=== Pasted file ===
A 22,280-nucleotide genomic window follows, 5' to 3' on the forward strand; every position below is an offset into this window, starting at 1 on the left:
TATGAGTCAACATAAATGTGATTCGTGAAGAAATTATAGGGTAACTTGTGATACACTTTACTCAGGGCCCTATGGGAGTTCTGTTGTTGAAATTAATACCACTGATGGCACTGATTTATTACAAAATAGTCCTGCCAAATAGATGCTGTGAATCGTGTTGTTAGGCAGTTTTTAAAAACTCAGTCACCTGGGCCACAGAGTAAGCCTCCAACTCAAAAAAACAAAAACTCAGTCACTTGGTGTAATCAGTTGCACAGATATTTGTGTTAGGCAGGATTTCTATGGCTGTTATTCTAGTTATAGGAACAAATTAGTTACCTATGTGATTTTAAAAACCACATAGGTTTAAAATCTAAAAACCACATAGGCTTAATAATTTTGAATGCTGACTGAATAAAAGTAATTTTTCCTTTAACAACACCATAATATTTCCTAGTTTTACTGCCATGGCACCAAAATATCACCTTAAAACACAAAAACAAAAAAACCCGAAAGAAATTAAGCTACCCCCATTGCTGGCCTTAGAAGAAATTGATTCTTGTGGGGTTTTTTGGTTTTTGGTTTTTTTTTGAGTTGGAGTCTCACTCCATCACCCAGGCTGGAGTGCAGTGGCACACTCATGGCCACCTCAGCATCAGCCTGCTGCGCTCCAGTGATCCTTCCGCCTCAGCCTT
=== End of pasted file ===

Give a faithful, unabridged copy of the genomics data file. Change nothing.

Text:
A 22,280-nucleotide genomic window follows, 5' to 3' on the forward strand; every position below is an offset into this window, starting at 1 on the left:
TATGAGTCAACATAAATGTGATTCGTGAAGAAATTATAGGGTAACTTGTGATACACTTTACTCAGGGCCCTATGGGAGTTCTGTTGTTGAAATTAATACCACTGATGGCACTGATTTATTACAAAATAGTCCTGCCAAATAGATGCTGTGAATCGTGTTGTTAGGCAGTTTTTAAAAACTCAGTCACCTGGGCCACAGAGTAAGCCTCCAACTCAAAAAAACAAAAACTCAGTCACTTGGTGTAATCAGTTGCACAGATATTTGTGTTAGGCAGGATTTCTATGGCTGTTATTCTAGTTATAGGAACAAATTAGTTACCTATGTGATTTTAAAAACCACATAGGTTTAAAATCTAAAAACCACATAGGCTTAATAATTTTGAATGCTGACTGAATAAAAGTAATTTTTCCTTTAACAACACCATAATATTTCCTAGTTTTACTGCCATGGCACCAAAATATCACCTTAAAACACAAAAACAAAAAAACCCGAAAGAAATTAAGCTACCCCCATTGCTGGCCTTAGAAGAAATTGATTCTTGTGGGGTTTTTTGGTTTTTGGTTTTTTTTTGAGTTGGAGTCTCACTCCATCACCCAGGCTGGAGTGCAGTGGCACACTCATGGCCACCTCAGCATCAGCCTGCTGCGCTCCAGTGATCCTTCCGCCTCAGCCTT